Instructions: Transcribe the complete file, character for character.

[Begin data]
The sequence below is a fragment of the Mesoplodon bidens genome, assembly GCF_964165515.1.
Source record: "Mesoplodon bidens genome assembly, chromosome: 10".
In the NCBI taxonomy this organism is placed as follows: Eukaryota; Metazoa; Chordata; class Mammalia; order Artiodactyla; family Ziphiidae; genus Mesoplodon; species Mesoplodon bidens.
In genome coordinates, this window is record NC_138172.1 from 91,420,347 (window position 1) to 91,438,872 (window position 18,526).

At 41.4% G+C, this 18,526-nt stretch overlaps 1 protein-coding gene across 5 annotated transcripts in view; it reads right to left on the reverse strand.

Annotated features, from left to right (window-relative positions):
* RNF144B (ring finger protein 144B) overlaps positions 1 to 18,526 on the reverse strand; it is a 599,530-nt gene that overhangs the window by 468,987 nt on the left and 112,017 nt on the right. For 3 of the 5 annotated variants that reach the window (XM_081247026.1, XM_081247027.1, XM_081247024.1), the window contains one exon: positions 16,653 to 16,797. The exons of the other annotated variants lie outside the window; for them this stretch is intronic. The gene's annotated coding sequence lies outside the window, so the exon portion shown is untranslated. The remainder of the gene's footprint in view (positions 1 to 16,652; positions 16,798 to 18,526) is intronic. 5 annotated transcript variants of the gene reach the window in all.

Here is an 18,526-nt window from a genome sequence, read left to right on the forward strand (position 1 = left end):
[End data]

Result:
The sequence below is a fragment of the Mesoplodon bidens genome, assembly GCF_964165515.1.
Source record: "Mesoplodon bidens genome assembly, chromosome: 10".
In the NCBI taxonomy this organism is placed as follows: Eukaryota; Metazoa; Chordata; class Mammalia; order Artiodactyla; family Ziphiidae; genus Mesoplodon; species Mesoplodon bidens.
In genome coordinates, this window is record NC_138172.1 from 91,420,347 (window position 1) to 91,438,872 (window position 18,526).

At 41.4% G+C, this 18,526-nt stretch overlaps 1 protein-coding gene across 5 annotated transcripts in view; it reads right to left on the reverse strand.

Annotated features, from left to right (window-relative positions):
* RNF144B (ring finger protein 144B) overlaps positions 1 to 18,526 on the reverse strand; it is a 599,530-nt gene that overhangs the window by 468,987 nt on the left and 112,017 nt on the right. For 3 of the 5 annotated variants that reach the window (XM_081247026.1, XM_081247027.1, XM_081247024.1), the window contains one exon: positions 16,653 to 16,797. The exons of the other annotated variants lie outside the window; for them this stretch is intronic. The gene's annotated coding sequence lies outside the window, so the exon portion shown is untranslated. The remainder of the gene's footprint in view (positions 1 to 16,652; positions 16,798 to 18,526) is intronic. 5 annotated transcript variants of the gene reach the window in all.

Here is an 18,526-nt window from a genome sequence, read left to right on the forward strand (position 1 = left end):